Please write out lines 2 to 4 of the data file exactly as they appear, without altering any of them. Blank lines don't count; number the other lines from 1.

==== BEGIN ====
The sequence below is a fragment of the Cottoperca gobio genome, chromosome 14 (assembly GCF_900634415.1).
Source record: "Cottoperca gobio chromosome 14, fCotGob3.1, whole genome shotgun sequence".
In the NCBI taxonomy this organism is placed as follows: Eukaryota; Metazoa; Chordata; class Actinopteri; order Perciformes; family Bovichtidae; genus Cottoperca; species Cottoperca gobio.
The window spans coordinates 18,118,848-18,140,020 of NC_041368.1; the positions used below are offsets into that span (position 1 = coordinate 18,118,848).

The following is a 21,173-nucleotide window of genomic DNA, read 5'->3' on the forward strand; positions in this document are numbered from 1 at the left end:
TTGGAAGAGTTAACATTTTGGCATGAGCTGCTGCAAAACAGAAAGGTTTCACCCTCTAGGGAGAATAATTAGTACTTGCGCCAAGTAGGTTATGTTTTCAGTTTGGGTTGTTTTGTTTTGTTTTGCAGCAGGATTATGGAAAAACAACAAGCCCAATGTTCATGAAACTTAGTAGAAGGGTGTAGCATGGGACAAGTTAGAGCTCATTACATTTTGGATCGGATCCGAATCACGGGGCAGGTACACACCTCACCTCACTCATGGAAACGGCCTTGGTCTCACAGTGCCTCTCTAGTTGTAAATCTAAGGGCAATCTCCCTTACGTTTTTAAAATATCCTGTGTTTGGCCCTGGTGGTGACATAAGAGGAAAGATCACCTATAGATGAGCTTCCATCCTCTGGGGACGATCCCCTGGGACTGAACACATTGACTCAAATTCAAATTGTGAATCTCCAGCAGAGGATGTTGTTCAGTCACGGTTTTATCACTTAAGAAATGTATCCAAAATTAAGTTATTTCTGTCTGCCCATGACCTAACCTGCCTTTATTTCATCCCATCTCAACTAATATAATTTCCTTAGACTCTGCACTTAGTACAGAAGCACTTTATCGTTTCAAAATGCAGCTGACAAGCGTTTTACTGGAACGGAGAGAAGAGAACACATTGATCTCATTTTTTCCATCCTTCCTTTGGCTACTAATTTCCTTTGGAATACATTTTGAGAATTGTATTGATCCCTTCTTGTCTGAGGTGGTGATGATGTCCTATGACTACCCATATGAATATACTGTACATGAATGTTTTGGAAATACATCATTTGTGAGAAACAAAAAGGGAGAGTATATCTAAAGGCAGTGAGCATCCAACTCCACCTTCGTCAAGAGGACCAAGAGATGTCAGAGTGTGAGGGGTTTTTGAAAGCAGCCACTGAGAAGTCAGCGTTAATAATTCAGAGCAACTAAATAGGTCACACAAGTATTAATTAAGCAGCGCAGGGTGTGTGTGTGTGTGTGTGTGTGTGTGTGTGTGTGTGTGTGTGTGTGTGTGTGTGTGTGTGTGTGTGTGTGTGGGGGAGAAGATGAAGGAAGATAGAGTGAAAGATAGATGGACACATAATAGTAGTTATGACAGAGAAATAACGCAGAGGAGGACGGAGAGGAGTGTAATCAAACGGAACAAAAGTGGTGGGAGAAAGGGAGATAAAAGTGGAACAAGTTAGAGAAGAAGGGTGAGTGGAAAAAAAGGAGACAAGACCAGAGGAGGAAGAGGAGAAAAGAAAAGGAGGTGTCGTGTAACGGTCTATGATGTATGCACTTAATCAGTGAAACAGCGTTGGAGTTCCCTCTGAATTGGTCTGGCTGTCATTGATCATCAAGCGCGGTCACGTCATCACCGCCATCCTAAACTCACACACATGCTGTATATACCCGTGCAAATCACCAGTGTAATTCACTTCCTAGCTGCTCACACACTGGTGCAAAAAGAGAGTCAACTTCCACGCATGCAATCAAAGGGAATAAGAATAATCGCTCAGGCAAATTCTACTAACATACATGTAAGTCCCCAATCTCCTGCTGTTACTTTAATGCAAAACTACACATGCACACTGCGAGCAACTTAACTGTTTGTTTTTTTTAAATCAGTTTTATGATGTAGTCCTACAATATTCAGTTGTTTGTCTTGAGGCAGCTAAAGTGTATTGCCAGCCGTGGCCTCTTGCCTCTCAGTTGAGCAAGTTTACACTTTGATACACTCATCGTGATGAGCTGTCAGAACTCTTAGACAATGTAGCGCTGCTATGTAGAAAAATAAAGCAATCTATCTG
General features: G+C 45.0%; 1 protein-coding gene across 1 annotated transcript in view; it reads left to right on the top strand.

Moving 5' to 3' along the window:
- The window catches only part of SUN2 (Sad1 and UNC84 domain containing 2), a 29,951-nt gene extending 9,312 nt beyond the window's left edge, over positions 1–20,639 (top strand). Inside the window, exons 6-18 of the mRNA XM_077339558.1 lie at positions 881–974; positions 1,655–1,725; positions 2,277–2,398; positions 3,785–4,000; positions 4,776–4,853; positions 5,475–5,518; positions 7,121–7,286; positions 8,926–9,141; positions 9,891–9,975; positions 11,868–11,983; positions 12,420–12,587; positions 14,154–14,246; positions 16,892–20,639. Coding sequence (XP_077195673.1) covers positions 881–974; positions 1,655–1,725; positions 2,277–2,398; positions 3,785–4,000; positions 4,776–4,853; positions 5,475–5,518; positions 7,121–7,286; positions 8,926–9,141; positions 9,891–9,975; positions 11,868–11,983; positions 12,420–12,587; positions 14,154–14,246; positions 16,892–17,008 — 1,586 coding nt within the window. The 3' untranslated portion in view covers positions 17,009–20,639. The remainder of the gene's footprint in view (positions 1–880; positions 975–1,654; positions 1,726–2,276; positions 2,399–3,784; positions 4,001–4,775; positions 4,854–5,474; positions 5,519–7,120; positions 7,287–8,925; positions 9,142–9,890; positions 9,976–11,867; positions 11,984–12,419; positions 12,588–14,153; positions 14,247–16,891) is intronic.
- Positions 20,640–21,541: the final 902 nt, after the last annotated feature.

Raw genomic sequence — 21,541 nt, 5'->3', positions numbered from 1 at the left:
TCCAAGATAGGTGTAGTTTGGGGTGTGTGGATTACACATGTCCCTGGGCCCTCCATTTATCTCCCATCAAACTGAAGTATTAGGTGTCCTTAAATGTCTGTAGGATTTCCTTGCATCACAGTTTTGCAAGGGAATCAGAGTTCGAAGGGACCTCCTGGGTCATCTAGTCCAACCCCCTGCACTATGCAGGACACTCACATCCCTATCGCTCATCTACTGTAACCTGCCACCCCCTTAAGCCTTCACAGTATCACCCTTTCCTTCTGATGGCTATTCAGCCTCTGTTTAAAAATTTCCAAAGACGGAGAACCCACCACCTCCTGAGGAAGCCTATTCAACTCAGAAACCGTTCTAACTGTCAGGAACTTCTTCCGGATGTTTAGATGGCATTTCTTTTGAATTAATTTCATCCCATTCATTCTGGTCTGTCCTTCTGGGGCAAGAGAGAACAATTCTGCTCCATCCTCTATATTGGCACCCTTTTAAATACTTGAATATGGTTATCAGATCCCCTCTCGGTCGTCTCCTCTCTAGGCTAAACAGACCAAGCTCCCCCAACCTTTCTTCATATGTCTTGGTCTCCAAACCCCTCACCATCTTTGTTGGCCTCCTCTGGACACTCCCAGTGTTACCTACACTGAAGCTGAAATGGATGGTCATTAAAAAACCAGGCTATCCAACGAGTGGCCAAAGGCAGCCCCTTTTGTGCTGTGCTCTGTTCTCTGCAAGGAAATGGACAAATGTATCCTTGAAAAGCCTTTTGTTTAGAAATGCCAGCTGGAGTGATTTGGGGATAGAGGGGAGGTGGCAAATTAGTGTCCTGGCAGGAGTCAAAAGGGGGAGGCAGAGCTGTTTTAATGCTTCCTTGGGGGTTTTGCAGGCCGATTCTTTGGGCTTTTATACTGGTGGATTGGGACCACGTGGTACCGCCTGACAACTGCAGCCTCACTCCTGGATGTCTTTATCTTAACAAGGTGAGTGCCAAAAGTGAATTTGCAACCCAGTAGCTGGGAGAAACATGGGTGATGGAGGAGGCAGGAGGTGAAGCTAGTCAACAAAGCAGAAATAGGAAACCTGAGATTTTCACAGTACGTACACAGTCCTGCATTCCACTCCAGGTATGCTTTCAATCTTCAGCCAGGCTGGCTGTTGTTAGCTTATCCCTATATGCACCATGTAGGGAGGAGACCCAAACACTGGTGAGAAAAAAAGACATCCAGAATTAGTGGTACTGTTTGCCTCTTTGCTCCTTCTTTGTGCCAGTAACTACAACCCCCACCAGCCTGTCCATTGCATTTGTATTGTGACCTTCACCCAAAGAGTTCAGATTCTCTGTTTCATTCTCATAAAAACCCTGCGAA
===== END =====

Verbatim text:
Source record: "Cottoperca gobio chromosome 14, fCotGob3.1, whole genome shotgun sequence".
In the NCBI taxonomy this organism is placed as follows: Eukaryota; Metazoa; Chordata; class Actinopteri; order Perciformes; family Bovichtidae; genus Cottoperca; species Cottoperca gobio.
The window spans coordinates 18,118,848-18,140,020 of NC_041368.1; the positions used below are offsets into that span (position 1 = coordinate 18,118,848).